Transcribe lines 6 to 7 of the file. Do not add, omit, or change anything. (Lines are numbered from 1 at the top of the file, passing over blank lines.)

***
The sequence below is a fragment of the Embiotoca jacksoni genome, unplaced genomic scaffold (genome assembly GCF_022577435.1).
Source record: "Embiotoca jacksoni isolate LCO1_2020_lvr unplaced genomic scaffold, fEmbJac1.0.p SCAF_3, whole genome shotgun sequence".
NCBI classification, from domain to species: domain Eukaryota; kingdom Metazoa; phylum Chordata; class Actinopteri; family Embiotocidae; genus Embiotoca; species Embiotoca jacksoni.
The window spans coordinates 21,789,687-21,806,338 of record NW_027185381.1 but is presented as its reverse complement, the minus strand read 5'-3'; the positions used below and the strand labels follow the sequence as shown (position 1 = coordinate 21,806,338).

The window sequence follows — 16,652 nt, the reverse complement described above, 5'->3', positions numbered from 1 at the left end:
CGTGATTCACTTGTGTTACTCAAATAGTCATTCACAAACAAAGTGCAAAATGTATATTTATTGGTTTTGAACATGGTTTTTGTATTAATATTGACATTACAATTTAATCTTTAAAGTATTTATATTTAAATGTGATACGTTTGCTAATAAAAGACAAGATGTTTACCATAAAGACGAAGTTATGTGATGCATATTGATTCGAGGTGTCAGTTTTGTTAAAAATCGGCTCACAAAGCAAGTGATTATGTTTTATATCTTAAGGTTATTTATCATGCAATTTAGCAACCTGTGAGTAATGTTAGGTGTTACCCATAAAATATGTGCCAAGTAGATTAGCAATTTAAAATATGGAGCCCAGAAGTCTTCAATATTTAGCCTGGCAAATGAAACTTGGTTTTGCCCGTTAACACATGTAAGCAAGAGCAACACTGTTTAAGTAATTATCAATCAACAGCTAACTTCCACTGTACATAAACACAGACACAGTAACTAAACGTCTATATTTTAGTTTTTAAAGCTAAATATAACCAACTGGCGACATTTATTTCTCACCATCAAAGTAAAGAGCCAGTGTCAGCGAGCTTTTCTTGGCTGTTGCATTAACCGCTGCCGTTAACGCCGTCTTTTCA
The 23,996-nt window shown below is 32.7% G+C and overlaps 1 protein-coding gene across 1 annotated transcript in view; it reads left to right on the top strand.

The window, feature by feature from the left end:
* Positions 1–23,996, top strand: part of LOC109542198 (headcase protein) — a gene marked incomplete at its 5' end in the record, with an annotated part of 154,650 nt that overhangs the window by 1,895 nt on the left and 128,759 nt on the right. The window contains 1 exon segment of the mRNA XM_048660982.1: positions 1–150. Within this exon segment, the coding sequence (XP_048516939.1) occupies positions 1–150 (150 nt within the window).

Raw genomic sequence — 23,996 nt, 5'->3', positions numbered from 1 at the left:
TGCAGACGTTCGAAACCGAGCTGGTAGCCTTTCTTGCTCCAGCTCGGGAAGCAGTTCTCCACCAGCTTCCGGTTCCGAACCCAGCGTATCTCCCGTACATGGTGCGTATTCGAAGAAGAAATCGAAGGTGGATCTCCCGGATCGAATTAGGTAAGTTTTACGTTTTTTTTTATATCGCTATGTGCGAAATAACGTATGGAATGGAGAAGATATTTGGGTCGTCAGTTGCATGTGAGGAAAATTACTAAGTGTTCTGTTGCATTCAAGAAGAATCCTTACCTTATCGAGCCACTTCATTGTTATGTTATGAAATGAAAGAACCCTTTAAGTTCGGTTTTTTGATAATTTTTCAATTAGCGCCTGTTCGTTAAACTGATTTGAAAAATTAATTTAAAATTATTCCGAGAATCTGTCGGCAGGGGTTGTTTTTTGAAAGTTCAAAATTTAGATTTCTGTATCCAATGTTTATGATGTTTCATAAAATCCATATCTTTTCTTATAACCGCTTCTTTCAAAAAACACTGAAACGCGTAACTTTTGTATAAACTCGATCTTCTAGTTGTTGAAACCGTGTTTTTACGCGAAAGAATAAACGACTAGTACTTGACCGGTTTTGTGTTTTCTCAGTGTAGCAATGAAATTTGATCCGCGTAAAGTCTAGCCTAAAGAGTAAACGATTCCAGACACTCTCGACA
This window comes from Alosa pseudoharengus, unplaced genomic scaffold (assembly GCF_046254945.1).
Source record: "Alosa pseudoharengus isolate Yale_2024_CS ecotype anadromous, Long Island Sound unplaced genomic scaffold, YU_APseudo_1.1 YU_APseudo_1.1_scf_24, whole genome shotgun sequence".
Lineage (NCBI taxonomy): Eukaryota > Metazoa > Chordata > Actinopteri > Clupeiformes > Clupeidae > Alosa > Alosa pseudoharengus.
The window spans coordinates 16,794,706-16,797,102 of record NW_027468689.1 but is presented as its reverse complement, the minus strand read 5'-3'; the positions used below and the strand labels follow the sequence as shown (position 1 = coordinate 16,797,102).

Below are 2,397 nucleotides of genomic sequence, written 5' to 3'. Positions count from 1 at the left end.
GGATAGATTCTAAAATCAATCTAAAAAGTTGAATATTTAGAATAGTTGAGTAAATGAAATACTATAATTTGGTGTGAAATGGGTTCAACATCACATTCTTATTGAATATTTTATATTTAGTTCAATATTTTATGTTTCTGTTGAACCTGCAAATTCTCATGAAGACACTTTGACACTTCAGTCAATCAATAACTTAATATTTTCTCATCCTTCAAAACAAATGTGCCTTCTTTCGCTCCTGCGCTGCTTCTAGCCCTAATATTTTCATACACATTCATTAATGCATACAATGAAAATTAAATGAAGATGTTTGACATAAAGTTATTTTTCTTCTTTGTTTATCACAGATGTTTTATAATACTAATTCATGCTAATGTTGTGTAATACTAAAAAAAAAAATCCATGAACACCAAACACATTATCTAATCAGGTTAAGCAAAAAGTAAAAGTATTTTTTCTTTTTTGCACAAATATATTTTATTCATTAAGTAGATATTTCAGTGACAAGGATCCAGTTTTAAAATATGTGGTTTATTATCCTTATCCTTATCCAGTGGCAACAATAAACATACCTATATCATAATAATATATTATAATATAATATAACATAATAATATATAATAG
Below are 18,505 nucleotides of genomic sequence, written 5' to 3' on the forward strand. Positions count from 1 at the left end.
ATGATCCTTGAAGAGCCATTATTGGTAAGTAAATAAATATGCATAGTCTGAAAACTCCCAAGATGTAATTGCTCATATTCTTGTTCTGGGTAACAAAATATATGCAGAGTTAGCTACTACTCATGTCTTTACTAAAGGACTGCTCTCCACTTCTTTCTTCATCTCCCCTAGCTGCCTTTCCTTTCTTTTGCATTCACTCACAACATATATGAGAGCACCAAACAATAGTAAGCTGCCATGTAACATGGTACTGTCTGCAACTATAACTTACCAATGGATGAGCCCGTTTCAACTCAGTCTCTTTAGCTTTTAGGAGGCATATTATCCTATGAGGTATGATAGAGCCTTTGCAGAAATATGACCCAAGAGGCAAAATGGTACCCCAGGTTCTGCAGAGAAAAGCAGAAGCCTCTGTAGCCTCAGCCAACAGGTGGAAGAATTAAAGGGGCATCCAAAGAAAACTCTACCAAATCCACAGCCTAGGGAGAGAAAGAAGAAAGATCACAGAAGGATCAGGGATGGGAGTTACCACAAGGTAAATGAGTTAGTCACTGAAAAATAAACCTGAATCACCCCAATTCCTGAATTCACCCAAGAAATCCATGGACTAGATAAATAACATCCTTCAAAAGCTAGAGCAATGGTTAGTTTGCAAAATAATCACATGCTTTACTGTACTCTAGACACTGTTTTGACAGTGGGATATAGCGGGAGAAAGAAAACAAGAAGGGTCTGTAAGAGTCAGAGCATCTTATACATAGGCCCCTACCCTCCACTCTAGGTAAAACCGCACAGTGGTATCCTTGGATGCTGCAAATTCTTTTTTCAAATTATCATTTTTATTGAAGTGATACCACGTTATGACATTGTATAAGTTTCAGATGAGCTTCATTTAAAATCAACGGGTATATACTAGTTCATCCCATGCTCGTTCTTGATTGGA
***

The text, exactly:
CGTGATTCACTTGTGTTACTCAAATAGTCATTCACAAACAAAGTGCAAAATGTATATTTATTGGTTTTGAACATGGTTTTTGTATTAATATTGACATTACAATTTAATCTTTAAAGTATTTATATTTAAATGTGATACGTTTGCTAATAAAAGACAAGATGTTTACCATAAAGACGAAGTTATGTGATGCATATTGATTCGAGGTGTCAGTTTTGTTAAAAATCGGCTCACAAAGCAAGTGATTATGTTTTATATCTTAAGGTTATTTATCATGCAATTTAGCAACCTGTGAGTAATGTTAGGTGTTACCCATAAAATATGTGCCAAGTAGATTAGCAATTTAAAATATGGAGCCCAGAAGTCTTCAATATTTAGCCTGGCAAATGAAACTTGGTTTTGCCCGTTAACACATGTAAGCAAGAGCAACACTGTTTAAGTAATTATCAATCAACAGCTAACTTCCACTGTACATAAACACAGACACAGTAACTAAACGTCTATATTTTAGTTTTTAAAGCTAAATATAACCAACTGGCGACATTTATTTCTCACCATCAAAGTAAAGAGCCAGTGTCAGCGAGCTTTTCTTGGCTGTTGCATTAACCGCTGCCGTTAACGCCGTCTTTTCA
The 23,996-nt window shown below is 32.7% G+C and overlaps 1 protein-coding gene across 1 annotated transcript in view; it reads left to right on the top strand.